Our Goal: Promote better projects along the coast that balance the use of Lake Erie as a shared natural resource along with the property owners’ need for lakefront erosion protection and the benefit of access to the lake.
Jetties are navigational structures used to stabilize river mouths and tidal inlets. Jetties are shore-connected features built parallel to the navigation channel, which is usually perpendicular to the shore. They may be found on one or both sides of an inlet. By directing sediment from the rivers or tidal inlets farther offshore, jetties function to limit the build-up of sediment within the channel and immediately lakeward of the inlet.
Jetties are typically constructed out of armor stone, concrete blocks, or concrete modules and may contain lighthouses or navigational buoys at the lakeward end.
Similar to all shore-perpendicular structures, a jetty can cause a significant impact to sediment moving along the shore. Due to their perpendicular-to-shore placement, sediment usually builds up on the updrift side of a jetty, resulting in a loss of sediment on the downdrift side. In most cases, the longer the jetty, the greater the impact there is on the adjacent areas (i.e. significant loss of sediment downdrift). To counter these effects, bypassing of sediment trapped by the structure is required.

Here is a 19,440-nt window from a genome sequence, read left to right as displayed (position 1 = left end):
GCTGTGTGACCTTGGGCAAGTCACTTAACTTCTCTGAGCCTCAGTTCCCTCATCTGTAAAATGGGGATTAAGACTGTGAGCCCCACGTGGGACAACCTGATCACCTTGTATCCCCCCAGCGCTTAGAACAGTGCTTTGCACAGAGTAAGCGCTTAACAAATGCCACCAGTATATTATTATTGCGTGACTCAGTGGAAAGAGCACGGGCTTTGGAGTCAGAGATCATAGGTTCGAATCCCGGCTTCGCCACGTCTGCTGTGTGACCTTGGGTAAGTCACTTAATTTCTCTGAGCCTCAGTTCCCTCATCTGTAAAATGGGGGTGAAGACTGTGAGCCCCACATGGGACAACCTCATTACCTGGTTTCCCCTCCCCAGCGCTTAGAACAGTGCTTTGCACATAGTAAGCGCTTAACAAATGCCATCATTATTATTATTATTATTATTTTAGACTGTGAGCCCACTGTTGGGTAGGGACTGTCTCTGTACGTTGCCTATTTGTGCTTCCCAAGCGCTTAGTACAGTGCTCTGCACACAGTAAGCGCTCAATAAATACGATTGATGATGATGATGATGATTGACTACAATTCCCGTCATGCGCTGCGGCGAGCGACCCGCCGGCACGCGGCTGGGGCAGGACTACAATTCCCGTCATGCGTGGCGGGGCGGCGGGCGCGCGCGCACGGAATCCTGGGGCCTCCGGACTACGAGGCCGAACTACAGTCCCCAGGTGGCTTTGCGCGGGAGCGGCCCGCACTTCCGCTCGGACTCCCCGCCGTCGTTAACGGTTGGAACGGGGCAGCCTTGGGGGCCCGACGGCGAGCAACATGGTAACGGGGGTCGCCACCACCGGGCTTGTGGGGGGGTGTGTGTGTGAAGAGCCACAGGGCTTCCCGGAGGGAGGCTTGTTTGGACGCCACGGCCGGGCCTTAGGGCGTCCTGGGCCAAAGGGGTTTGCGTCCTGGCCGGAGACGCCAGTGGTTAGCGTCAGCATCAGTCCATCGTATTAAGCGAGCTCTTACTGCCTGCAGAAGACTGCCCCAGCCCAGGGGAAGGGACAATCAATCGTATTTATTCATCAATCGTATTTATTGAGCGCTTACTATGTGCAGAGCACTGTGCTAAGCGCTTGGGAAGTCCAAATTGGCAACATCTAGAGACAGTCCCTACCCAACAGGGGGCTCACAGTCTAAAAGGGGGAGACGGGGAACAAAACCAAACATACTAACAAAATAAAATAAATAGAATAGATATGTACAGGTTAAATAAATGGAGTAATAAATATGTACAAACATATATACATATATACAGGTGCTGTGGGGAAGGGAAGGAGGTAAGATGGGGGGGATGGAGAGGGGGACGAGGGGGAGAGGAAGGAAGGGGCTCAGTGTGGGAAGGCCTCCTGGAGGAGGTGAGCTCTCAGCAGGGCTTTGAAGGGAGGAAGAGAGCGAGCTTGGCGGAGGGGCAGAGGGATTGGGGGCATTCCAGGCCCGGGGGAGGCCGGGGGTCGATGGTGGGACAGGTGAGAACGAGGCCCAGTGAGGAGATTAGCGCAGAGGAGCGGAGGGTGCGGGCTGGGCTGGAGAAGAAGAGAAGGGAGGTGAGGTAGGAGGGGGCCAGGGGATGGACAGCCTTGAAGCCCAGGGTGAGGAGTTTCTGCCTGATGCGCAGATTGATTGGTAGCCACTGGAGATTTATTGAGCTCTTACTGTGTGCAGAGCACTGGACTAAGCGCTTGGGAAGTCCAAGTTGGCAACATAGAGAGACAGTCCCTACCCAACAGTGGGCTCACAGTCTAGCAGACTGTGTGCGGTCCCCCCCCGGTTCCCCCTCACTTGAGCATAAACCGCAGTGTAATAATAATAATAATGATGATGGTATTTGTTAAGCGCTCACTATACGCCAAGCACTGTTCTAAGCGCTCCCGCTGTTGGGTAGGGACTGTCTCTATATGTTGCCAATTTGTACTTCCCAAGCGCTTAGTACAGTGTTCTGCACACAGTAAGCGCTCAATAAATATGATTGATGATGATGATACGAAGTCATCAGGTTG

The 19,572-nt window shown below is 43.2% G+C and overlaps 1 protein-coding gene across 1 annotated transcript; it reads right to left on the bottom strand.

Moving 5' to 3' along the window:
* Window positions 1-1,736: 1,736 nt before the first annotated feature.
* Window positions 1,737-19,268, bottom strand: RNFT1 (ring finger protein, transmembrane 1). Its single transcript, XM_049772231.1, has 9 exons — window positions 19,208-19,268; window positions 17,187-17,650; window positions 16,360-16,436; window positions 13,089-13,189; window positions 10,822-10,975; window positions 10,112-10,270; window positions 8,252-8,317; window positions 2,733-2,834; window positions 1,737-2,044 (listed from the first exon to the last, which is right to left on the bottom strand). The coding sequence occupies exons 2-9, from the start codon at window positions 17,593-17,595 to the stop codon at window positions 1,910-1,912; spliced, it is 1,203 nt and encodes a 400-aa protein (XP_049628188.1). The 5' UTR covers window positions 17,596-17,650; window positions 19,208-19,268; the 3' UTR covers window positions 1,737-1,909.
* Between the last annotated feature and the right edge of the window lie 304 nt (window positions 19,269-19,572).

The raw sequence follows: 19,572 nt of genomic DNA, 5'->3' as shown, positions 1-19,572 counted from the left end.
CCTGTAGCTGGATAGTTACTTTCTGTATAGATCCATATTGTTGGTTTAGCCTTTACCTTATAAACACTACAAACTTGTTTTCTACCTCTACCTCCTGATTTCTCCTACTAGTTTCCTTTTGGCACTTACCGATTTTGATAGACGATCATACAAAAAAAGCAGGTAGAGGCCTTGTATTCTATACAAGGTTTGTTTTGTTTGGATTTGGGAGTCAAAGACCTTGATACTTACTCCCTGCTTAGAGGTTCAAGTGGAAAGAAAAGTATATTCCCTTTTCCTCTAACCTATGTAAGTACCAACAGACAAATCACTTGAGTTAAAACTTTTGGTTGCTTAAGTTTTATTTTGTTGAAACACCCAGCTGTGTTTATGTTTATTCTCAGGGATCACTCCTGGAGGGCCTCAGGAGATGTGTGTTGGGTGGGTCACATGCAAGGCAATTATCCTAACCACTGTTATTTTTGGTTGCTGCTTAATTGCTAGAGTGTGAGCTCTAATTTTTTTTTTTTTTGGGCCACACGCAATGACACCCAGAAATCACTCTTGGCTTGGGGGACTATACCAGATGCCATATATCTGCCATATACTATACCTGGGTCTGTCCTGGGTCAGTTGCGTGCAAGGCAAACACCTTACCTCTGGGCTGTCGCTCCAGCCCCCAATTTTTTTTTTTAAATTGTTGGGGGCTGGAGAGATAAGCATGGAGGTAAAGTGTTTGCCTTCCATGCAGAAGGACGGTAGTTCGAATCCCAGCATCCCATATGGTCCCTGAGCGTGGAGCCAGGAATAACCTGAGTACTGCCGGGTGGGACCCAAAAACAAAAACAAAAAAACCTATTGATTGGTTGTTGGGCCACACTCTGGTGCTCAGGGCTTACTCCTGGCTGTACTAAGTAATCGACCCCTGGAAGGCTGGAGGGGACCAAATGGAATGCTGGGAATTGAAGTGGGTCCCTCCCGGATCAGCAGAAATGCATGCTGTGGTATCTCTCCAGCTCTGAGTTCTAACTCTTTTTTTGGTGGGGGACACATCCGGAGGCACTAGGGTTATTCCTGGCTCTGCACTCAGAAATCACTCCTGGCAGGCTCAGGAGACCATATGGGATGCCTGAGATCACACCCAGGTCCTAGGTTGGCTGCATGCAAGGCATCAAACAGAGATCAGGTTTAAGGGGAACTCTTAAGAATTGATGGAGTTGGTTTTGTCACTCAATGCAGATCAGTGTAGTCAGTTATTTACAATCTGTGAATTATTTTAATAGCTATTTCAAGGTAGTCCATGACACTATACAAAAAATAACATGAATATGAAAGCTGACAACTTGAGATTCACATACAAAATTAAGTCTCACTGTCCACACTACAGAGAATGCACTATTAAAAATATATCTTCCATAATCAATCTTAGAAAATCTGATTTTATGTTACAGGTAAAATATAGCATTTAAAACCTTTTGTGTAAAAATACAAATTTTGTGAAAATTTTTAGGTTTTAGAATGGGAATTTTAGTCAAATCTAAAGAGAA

To maintain a jetty, periodic monitoring of the structure is necessary. Re-positioning or replacement of the armor units may be necessary to ensure the structure functions properly. If excess sediment builds up on the updrift side of jetties, bypassing of the sediment may need to occur.
Since jetties maintain navigation channels, it is necessary that they are designed and constructed by a professional engineer and contractor. Maintenance to the structure may also require a contractor as the movement of armor units in the water requires specific machinery.
At first glance, breakwaters, jetties and groins appear to be similar structures, but they are each unique in their location and function. In comparison to a breakwater, jetties are considerably smaller and are not primarily used to reduce wave action. Jetties are designed primarily for sediment management and are typically located at the mouth of a river.
Breakwaters are typically found surrounding a harbor facility as they are primarily designed for limiting wave action. Groins are shore-perpendicular structures, often smaller than jetties, and are intended to trap sediment as a means of erosion control, and are therefore not found at harbors or river mouths.
Jetties Essential Information
Function: Navigational structures used to stabilize river mouths and tidal inlets.
Appearance: Shore connected and may contain lighthouses or navigational buoys at the lakeward end.
Materials: Armor stone, concrete blocks or concrete modules.
Issues: Periodic monitoring of the structure is necessary. Re-positioning or replacement of the armor units may be necessary to ensure the structure functions properly. Can cause a significant impact to sediment moving along the shore and bypassing of the sediment may need to occur.